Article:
HOISINGTON — After a surprise visit from the Environmental Protection Agency last week, the city of Hoisington has learned that it has significant deficiencies in its treatment of waste water.
City Manager Jonathan Mitchell reported to the city council on Monday that the sewage lagoons have been in place since the early 1980s are significantly underperforming. While the violations were moderate, Mitchell said, “It’s a serious issue we need to address. This is not an emergency situation, and we can correct these and have less impact on the environment.”
The EPA brought five issues to the city. They were:
•Recordkeeping. The city needs to verify date of discharges and retain reports to submitted to the Kansas Department of Health and Environment and the EPA.
•Reporting. Reports needs to be made monthly, and samples taken if discharges occur.
•Sample holding. The fecal portion of samples must be taken to Salina for testing within six hours if the city discharges.
•Exceeding permit limits.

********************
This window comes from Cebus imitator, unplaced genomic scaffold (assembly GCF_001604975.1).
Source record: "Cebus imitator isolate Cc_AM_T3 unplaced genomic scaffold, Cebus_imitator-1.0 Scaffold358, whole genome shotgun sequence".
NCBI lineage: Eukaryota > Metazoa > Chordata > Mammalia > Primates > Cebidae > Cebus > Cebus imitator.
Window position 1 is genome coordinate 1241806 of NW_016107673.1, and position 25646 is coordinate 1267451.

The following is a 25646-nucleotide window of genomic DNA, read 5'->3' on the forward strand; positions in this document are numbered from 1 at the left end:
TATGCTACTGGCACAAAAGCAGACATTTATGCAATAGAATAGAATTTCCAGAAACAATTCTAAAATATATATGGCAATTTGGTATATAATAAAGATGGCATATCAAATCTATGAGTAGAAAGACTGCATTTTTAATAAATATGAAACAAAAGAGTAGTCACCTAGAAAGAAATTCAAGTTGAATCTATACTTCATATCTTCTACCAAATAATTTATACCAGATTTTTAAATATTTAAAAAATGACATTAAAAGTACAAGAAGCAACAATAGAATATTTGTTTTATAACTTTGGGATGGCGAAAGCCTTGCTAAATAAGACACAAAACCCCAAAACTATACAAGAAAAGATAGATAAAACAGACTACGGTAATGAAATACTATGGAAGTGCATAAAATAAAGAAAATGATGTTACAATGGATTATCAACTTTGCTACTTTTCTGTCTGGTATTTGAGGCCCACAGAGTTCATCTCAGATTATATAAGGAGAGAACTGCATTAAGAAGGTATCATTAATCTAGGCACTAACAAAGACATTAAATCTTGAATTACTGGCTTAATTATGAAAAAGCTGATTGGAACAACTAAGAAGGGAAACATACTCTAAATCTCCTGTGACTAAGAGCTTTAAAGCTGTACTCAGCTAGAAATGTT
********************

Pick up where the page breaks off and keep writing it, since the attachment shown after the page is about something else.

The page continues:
•Short circuiting of lagoon treatment process. This inhibits effectiveness of the treatment process and does not allow for sufficient retention time. This is the primary issue.
“The lagoons were built for twice the population and are significantly underperforming,” said Mitchell. The lagoons are located south and east of town.
He said the first three issues have been addressed, and that staff have been trained on proper record keeping.
In the past, fecal samples were overnighted to Salina. The EPA informed the city that they must be driven to Salina for testing the same day as they were taken.
The city has only discharged once this year in April. The effluent is discharged into Little Cheney Creek via Cheyenne Bottoms via Blood Creek via an unnamed tributary to the lower Arkansas River basin. There were no discharges last year.
The other issues will require significant funding to correct. Mitchell said that there must be an engineering study to determine the depth of the sludge and disposal options.
Strangely enough, the initial design documents show the correct flow of waste water through the lagoon. However, at some point, the plans were not followed.
Unfortunately, the city will have to raise sewer rates to $26.25 for 5,000 gallon, a 34 percent increase. The current rate for established residential customers is $19.60. The increase in sewer rates is needed to bring the city to the state average so that the city can apply for Community Development Block Grants.
The council voted to implement the increase in November. These rates will show up on the January bill.